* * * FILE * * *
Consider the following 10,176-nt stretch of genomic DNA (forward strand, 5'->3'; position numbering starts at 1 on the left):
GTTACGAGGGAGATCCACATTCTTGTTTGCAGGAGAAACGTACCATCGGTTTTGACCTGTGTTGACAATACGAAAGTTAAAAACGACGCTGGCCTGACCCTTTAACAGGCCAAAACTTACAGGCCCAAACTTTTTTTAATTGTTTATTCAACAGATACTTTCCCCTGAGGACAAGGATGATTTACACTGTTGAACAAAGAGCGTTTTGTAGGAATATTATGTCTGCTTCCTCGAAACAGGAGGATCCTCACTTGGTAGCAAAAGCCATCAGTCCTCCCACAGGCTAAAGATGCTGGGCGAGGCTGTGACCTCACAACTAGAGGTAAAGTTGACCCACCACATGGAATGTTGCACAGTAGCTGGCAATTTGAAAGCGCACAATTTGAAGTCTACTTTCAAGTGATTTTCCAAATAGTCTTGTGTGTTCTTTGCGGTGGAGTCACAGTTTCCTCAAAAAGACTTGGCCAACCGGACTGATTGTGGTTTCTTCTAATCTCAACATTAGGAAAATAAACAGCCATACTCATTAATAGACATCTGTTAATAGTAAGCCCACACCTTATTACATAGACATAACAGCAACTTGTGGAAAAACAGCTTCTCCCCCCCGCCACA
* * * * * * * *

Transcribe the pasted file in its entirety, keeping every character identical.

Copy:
Consider the following 10,176-nt stretch of genomic DNA (forward strand, 5'->3'; position numbering starts at 1 on the left):
GTTACGAGGGAGATCCACATTCTTGTTTGCAGGAGAAACGTACCATCGGTTTTGACCTGTGTTGACAATACGAAAGTTAAAAACGACGCTGGCCTGACCCTTTAACAGGCCAAAACTTACAGGCCCAAACTTTTTTTAATTGTTTATTCAACAGATACTTTCCCCTGAGGACAAGGATGATTTACACTGTTGAACAAAGAGCGTTTTGTAGGAATATTATGTCTGCTTCCTCGAAACAGGAGGATCCTCACTTGGTAGCAAAAGCCATCAGTCCTCCCACAGGCTAAAGATGCTGGGCGAGGCTGTGACCTCACAACTAGAGGTAAAGTTGACCCACCACATGGAATGTTGCACAGTAGCTGGCAATTTGAAAGCGCACAATTTGAAGTCTACTTTCAAGTGATTTTCCAAATAGTCTTGTGTGTTCTTTGCGGTGGAGTCACAGTTTCCTCAAAAAGACTTGGCCAACCGGACTGATTGTGGTTTCTTCTAATCTCAACATTAGGAAAATAAACAGCCATACTCATTAATAGACATCTGTTAATAGTAAGCCCACACCTTATTACATAGACATAACAGCAACTTGTGGAAAAACAGCTTCTCCCCCCCGCCACA